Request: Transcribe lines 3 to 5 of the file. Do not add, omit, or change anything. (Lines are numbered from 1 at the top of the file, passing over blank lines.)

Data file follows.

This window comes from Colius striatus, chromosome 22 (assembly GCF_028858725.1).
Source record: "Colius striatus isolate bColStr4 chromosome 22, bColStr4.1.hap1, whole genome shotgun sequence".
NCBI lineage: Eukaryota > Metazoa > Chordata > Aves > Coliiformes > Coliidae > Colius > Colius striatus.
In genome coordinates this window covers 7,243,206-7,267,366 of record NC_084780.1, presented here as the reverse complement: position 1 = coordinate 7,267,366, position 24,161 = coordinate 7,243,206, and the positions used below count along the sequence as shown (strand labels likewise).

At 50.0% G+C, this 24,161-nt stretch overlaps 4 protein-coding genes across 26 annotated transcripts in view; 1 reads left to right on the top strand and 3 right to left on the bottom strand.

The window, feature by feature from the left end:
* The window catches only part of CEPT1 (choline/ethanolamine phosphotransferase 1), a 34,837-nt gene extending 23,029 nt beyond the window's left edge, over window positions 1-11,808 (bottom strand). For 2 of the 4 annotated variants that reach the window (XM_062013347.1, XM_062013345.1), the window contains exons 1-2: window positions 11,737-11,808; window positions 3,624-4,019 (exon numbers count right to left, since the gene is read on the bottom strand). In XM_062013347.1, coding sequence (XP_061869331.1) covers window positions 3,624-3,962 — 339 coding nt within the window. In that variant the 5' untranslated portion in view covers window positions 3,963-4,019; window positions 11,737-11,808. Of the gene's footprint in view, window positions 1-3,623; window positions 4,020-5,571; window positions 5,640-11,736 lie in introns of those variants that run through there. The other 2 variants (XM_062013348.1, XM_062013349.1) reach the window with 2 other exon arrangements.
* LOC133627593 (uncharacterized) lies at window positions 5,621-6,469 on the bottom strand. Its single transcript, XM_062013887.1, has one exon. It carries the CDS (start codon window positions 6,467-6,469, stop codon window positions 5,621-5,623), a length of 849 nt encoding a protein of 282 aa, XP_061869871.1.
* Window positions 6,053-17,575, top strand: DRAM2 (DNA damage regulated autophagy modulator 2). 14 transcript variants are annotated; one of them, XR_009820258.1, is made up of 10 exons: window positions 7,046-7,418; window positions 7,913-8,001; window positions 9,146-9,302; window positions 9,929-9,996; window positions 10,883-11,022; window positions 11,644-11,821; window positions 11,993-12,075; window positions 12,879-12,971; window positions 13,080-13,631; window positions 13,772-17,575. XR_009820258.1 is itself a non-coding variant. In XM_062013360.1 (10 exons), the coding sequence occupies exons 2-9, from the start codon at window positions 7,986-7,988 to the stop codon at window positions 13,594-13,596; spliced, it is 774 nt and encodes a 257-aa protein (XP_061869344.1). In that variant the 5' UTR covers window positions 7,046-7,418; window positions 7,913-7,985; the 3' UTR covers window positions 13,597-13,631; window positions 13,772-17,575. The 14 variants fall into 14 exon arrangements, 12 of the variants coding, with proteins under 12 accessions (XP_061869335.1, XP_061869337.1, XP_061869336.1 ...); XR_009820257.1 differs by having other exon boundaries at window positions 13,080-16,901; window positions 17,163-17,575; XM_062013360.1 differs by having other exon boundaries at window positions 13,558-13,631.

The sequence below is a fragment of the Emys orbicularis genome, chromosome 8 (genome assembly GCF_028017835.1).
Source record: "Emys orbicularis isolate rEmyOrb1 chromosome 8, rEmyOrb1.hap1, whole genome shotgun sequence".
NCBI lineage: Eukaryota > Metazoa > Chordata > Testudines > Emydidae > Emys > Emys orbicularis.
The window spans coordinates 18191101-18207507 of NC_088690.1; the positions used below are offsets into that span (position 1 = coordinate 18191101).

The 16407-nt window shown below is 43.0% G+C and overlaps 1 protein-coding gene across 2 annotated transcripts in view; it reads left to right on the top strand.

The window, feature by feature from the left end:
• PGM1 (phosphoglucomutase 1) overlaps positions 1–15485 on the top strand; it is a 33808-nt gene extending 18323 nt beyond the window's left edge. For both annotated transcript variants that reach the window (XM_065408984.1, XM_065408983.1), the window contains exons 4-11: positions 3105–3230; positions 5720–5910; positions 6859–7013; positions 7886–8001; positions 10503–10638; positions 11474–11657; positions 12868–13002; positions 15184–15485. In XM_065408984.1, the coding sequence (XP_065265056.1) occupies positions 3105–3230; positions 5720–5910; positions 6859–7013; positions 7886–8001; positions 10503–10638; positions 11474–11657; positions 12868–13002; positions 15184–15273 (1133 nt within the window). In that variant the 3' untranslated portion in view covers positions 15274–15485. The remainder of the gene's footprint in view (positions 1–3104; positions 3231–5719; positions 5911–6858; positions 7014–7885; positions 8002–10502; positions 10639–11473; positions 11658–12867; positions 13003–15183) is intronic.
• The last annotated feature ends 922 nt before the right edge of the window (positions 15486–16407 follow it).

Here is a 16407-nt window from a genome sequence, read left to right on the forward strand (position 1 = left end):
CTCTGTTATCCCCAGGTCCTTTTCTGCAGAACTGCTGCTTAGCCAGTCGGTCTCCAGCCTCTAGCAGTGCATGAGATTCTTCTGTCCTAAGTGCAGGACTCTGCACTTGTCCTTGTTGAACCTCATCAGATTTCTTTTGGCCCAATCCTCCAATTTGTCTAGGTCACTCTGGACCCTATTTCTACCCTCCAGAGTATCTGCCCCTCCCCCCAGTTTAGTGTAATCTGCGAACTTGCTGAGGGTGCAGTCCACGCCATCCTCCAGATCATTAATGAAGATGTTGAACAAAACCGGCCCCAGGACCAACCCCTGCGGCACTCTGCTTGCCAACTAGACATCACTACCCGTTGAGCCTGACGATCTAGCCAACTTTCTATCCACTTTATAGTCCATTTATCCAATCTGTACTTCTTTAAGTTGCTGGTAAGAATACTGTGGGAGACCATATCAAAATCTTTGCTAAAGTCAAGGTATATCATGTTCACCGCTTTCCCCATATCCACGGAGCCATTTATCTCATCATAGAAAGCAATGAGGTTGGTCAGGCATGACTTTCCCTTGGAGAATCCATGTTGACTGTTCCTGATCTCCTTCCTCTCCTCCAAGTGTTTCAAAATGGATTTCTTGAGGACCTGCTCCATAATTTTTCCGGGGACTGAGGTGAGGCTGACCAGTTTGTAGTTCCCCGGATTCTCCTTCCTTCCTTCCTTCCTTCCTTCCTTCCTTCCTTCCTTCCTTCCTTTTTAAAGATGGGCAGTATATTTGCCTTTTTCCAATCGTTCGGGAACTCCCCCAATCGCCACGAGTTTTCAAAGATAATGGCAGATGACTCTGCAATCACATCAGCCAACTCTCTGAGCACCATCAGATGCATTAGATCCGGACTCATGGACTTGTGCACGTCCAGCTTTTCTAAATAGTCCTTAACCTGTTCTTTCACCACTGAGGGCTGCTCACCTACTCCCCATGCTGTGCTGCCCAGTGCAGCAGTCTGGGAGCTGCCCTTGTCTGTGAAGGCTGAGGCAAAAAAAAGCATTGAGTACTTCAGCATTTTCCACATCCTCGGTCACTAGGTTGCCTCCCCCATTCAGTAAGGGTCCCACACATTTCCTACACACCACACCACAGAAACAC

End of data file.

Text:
NCBI lineage: Eukaryota > Metazoa > Chordata > Aves > Coliiformes > Coliidae > Colius > Colius striatus.
In genome coordinates this window covers 7,243,206-7,267,366 of record NC_084780.1, presented here as the reverse complement: position 1 = coordinate 7,267,366, position 24,161 = coordinate 7,243,206, and the positions used below count along the sequence as shown (strand labels likewise).

At 50.0% G+C, this 24,161-nt stretch overlaps 4 protein-coding genes across 26 annotated transcripts in view; 1 reads left to right on the top strand and 3 right to left on the bottom strand.